Finding the Way to AI: What Happened Last Week

By Ben Dyer

Friday November 17 kicked off a week of consternation for everyone in the computing world and more particularly for the AI ecosystem. Every business news source you read has covered in depth the turmoil surrounding OpenAI and its leader Sam Altman, accompanied by Microsoft’s CEO Satya Nadella.

 

One might attribute this episode to the normal growth pains of startups, however big they are and no matter how much money they have at their disposal. In this case, a large number of customers and partners had reason to worry about how their OpenAi relationships and product dependencies would be affected.

 

Some have theorized that a major breakthrough in AGI may have surfaced from the labs at OpenAI and brought into sharp contrast the conflicting interests of those trying to prevent dangerous misuse of the technology versus the “full acceleration” crowd cashing in on a once-in-an-epoch abundance of technology opportunity.

 

Christoper W. Klaus (Think GA Tech’s Advanced Computing Building bearing his name.) posted a few days ago the following note.

 

“Prediction:

AGI will be solved in 3-5 years.

Q*/Re-enforcement Learning applied to LLM.

Improving small models, in orchestration for collective problem solving across all forms of problems.

Continual self-improvement, continual updating of the world’s info.

Generative AI for 3D objects, animations.

Self-improving Generative AI for full GTA-type worlds, with stories, characters, where it’s impossible to discern between real/AI people.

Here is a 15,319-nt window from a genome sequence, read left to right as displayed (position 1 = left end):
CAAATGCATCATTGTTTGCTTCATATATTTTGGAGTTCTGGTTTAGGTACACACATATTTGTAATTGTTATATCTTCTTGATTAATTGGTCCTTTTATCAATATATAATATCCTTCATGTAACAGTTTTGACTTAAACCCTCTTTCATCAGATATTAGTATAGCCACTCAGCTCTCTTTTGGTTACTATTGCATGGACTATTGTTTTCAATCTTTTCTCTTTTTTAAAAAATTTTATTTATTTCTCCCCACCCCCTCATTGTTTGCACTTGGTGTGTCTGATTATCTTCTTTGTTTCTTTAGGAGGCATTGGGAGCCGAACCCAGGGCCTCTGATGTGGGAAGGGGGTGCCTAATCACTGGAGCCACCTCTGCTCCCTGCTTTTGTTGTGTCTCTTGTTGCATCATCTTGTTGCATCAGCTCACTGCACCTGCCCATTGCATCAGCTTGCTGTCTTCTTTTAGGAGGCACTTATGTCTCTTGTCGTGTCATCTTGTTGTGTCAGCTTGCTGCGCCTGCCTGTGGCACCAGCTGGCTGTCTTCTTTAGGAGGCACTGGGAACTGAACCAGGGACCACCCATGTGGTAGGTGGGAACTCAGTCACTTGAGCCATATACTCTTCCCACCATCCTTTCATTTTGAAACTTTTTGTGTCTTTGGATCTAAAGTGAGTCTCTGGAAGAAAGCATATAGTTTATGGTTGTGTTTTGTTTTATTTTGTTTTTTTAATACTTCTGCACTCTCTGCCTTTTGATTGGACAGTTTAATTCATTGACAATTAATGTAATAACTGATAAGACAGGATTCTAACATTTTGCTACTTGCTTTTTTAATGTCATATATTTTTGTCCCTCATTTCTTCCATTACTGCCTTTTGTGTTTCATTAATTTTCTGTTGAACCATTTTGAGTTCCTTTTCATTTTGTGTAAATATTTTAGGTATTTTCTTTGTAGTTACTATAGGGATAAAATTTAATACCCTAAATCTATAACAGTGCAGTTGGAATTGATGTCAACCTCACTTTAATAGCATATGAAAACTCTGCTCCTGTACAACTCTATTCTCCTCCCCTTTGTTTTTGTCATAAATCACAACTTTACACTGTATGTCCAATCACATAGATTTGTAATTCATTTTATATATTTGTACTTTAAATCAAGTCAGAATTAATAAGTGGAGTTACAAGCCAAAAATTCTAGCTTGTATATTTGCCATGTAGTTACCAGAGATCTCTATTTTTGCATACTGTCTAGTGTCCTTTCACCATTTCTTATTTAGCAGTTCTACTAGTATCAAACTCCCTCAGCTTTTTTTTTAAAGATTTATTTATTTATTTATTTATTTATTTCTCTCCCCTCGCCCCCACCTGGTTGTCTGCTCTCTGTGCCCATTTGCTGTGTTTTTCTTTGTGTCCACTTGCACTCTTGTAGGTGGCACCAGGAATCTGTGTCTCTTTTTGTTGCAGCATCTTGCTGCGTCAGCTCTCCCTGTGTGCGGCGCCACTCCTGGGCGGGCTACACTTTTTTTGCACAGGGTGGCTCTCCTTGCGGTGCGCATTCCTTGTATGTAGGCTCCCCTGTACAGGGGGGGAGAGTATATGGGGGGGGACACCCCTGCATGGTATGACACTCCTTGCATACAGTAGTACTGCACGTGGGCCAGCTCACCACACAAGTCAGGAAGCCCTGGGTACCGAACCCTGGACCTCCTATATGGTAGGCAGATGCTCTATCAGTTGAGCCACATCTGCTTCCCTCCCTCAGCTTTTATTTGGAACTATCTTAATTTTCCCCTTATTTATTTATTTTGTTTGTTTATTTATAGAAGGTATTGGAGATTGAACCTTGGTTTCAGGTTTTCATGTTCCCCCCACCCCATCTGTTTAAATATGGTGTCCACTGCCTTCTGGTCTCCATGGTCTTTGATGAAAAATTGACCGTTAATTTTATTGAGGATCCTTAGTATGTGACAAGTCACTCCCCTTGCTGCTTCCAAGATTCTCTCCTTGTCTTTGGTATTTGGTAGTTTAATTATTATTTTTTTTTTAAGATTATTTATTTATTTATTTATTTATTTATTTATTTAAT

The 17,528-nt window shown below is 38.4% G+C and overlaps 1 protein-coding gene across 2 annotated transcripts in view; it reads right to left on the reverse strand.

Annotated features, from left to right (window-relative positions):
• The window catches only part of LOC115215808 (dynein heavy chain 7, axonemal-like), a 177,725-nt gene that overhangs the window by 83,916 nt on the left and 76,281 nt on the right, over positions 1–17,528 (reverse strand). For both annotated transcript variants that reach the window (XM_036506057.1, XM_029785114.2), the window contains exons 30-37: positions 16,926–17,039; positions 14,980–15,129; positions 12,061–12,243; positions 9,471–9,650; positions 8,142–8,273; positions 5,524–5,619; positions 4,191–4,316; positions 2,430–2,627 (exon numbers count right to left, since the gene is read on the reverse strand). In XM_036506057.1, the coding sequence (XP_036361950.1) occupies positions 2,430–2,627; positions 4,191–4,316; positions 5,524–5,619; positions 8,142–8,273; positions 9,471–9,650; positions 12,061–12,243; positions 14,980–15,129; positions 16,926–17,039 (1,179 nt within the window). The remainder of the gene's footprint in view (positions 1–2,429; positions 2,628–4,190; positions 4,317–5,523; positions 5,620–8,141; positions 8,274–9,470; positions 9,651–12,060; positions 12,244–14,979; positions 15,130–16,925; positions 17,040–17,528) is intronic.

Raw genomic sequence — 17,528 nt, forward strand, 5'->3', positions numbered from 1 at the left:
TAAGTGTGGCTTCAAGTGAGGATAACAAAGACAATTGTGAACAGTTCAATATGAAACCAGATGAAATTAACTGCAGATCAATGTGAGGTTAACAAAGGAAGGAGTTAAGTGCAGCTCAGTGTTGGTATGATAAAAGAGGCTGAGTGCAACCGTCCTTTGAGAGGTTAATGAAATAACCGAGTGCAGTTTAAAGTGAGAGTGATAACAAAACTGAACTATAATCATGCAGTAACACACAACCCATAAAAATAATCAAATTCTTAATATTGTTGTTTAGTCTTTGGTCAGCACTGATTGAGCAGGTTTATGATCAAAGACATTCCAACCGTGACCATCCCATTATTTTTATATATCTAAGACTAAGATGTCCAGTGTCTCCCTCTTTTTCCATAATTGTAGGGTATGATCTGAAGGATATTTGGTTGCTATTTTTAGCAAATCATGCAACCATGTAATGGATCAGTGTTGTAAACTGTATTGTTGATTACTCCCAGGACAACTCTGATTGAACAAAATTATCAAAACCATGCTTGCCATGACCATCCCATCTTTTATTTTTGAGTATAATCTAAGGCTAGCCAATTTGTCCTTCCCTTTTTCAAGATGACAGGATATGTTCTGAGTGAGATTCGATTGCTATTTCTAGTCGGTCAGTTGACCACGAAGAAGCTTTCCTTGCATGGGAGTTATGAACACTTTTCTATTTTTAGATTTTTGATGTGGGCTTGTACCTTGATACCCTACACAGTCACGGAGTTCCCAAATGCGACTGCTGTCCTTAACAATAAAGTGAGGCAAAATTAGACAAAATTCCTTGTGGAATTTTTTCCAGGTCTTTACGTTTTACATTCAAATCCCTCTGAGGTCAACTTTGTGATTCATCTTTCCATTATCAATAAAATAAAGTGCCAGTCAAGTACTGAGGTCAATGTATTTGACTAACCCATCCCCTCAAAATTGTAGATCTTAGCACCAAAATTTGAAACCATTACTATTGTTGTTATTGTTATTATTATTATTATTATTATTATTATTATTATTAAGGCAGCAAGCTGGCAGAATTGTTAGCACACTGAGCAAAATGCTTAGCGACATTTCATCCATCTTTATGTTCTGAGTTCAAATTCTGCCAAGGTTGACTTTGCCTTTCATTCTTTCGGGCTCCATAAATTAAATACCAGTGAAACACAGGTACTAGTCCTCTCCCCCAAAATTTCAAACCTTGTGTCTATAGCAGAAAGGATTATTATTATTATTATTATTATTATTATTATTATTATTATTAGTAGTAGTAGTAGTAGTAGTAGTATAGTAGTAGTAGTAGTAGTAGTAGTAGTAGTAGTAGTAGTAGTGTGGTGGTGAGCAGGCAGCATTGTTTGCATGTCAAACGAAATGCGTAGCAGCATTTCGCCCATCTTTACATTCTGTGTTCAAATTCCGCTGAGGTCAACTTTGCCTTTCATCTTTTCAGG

Consciousness is the simulation.”

(Note: GTA refers to the Grand Theft Auto game.)

 

I probably henceforth should be talking up Q* (called “Q Star*); this may be the next wave in the lexicon of AI. Try it on your friends.

 

The Klaus list portends the fulfillment of what Elon Musk was saying at Bletchley (per last week’s post) about there eventually being no need for compensated work as we know it.

 

Perhaps we should simmer down a bit and read some of the balanced yet accelerative-leaning viewpoints from articles that have crossed my desk amidst all the AI market’s daily intrigue.

 

Here’s one from the Harvard Business Review authored by Maryam Alavi of GA Tech Scheller and George Westerman of MIT Sloan on the subject of knowledge work.

https://hbr.org/2023/11/how-generative-ai-will-transform-knowledge-work

 

Here’s another from Accenture’s Chief AI Officer on the importance of incorporating AI in your business strategy now rather than later.

https://time.com/6339497/accenture-lan-guan-interview/

 

And, how about one more from ZDNet’s Steven Vaughan-Nichols on the implications for knowledge workers.

https://www.zdnet.com/article/will-ai-hurt-or-help-workers-its-complicated/

 

I believe it’s valuable to read such insights and to form your own opinions about how you will treat AI (and ultimately Q*) in your own business endeavors. Doing nothing is not an option unless your only goal is to check out for retirement. The events of the past two weeks have only heightened the urgency of learning how to reap the benefits of AI while simultaneously caring for your team and customers fairly and generously.

 

I’ll have more specific suggestions as December rolls around, and, as always, your comments are welcome. For a few days I hope we can close out this crazy month and try to stay calm like the Auburn and Alabama fans in this year’s Iron Bowl.

 

Let’s chat more, message me in the Finding the Way Community

 

Ben Dyer is best known as the founding CEO of Peachtree Software and has been responsible for numerous startups in both Atlanta and Austin ranging from technology to financial services. He is currently an Entrepreneur-in-Residence at the ATDC at Georgia Tech and spent 7 years in starting in 2011 in similar roles at the University of Texas at Austin. He is a prolific writer and has written many hundreds of blog posts on entrepreneurial topics. Among numerous honors, he is a member of the Georgia Technology Hall of Fame.

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